Communications

About

The Franklin County Department of Emergency Services handles all aspects of call receipt and call processing for all fire, emergency medical service (EMS) and law enforcement agencies, with the exception of the Pennsylvania State Police (PSP), Chambersburg Barracks.  All municipalities not having their own law enforcement agency are handled by the Pennsylvania State Police.

Franklin County covers an area of 754 square miles and has a population in excess of 150,000 residents.  The 9-1-1 center processed 83,419 police, fire and emergency medical service calls in 2015.  We are staffed 24 hours a day by 1 lead and 5 dispatchers, who dispatch to 15 townships and 7 boroughs.  There are 18 fire departments, 15 EMS departments and 6 full time law enforcement departments.

The 911 center is operated under various state laws and maintains records and training certifications that exceed those requirements.

Click on links for the following

Encrypted Vehicle Radio Security

FCDES New Radio Request Form

Liability Hold Harmless Agreement Purchases and Programming 

Fleet Map Reprogramming Standard Operating Guide 2013

APCO addresses questions about Uconnect

FCC Consumer Guide:  VoIP and 911 Services

Special Events Channel Policy

ICS 202 FCSE Form

Inform IQ

To access Inform IQ please click here.  You will then use the login you received at the training session to access calls from your department to get the times needed for your reports. 

Tear and Go

Tear and Go was recently implemented and several Fire Departments have purchased the hardware needed to utilize this technology.  The participating Departments currently include the Franklin FD (Station 4), South Mountain FD, Waynesboro FD (Potomac St), West End FD, Blue Ridge Summit FD, Chambersburg FD (both stations), Rescue Hose Co, MMP&W FD, St Thomas FD, Mont Alto EMS, Waynesboro FD (Virginia Ave), Fayetteville FD & EMS, Marion FD, Buchanan Valley FD.  For anyone wishing to participate, the current hardware specifications/recommendations can be found here.

Cell Phones and 9-1-1

In most areas of North America, citizens have basic or enhanced 9-1-1 service from their landline, or wireline, phones in their homes or workplaces. Access to 9-1-1 from cell phones is very different from wired phones and also varies greatly around the country.

Basic 9-1-1

Means that when the three-digit number is dialed, the call is delivered across dedicated circuits to a call taker/dispatcher in a local public safety answering point (PSAP), or 9-1-1 center, who answers the call. The emergency and its location are communicated by voice between the caller and the call taker.

Enhanced 9-1-1 or E9-1-1

In areas serviced by E9-1-1 , the call is selectively routed and the local 9-1-1 center has equipment and database information that allow the call taker to see the caller's phone number and address on a display. This lets them quickly dispatch emergency help, even if the caller is unable to communicate where they are or what is the emergency. 

However, when 9-1-1 calls are made from wireless phones, the call may not be routed to the most appropriate  9-1-1 center, and the call taker doesn't receive the callback phone number or the location of the caller. This presents life threatening problems due to lost response time, if callers are unable to speak or don't know where they are, or if they don't know their wireless phone callback number and the call is dropped.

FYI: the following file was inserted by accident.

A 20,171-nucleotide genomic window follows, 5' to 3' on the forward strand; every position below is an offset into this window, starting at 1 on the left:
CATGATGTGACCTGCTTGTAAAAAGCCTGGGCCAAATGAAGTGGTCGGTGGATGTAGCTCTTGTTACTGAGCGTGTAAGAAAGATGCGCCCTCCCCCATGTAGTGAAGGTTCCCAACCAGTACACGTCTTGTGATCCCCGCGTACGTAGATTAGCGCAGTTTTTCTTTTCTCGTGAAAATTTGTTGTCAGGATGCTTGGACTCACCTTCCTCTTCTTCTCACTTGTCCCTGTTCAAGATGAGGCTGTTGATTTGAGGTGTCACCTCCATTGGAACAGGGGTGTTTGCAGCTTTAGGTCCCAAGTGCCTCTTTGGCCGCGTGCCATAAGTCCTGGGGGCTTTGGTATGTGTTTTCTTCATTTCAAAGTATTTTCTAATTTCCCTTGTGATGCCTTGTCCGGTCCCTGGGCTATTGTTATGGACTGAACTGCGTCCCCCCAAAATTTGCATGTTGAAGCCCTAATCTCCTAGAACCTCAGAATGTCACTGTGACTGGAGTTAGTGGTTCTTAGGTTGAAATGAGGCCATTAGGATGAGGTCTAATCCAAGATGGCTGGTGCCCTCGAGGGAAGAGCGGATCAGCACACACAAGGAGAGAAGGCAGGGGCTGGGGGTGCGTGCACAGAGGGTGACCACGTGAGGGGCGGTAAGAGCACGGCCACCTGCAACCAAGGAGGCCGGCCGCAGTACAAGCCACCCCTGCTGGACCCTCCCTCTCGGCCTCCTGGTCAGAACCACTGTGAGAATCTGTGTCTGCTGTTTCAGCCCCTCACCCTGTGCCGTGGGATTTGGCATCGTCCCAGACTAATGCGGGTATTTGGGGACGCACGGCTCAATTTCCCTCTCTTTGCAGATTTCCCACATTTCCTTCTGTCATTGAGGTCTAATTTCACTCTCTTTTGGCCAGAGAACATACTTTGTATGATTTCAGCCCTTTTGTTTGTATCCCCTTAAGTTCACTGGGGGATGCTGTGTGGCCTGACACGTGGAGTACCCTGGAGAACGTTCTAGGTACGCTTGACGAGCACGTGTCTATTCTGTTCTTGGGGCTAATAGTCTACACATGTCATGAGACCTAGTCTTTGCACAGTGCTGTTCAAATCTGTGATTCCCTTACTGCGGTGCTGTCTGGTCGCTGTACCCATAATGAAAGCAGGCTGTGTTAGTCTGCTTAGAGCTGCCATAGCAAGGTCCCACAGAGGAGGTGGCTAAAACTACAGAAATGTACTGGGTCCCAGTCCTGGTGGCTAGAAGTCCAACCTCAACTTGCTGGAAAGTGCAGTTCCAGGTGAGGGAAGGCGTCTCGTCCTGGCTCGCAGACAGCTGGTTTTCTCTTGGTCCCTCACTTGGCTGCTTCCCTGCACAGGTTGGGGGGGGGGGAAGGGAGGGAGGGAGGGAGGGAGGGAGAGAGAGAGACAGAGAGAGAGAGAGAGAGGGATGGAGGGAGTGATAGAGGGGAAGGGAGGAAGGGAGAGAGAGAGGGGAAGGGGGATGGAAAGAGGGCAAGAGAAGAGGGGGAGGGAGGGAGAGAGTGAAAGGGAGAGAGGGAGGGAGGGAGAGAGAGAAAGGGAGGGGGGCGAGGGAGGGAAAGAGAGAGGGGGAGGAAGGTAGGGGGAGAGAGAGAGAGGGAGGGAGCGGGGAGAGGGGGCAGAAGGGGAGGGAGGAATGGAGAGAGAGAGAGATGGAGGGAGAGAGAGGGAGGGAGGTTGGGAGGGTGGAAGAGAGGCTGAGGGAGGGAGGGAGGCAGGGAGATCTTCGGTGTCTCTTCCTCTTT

There are 3 stages that are referred to in implementing Wireless 9-1-1.  The most basic of these, sometimes unofficially called Wireless Phase 0, simply means that when you dial 9-1-1 from your cell phone a call taker at a public safety answering point (PSAP) answers.  The call taker may be at a state highway patrol PSAP, at a city or county PSAP many miles away, or at a local PSAP, depending on how the wireless 9-1-1 call is routed.

Wireless E9-1-1 Phase I

is the first step in providing better emergency response service to wireless 9-1-1 callers.  When Phase I has been implemented, a wireless 9-1-1 call will come into the PSAP with the wireless phone call back number.  This is important in the event the cell phone call is dropped, and may even allow PSAP employees to work with the wireless company to identify the wireless subscriber.  However, Phase I still doesn't help call takers locate emergency victims or callers.

Wireless E9-1-1 Phase II

To locate wireless 9-1-1 callers, Phase II must have been implemented in the area by local 9-1-1 systems and wireless carriers.  Phase II allows call takers to receive both the caller's wireless phone number and their estimated location information. 

Franklin County now accepts Text to 9-1-1 for AT&T, Sprint, T-Mobile and Verizon.  It is highly encouraged to dial 9-1-1 first, and utilize text as a final option.

Decoders and Pagers

All current station decoders that are located at all fire and E.M.S. stations are property of Franklin County.  Presently, Franklin County will be continuing to dispatch on Low Band (46.160 MHz) as well as the Ultra High Frequency system.

Franklin County will continue to dual-dispatch on Ultra High Frequency and Low Band (46.160 MHz) as equipment allows.  Therefore, the purchase or replacement of pagers and choice of frequency resides with the department or owner, but would suggest a UHF pager.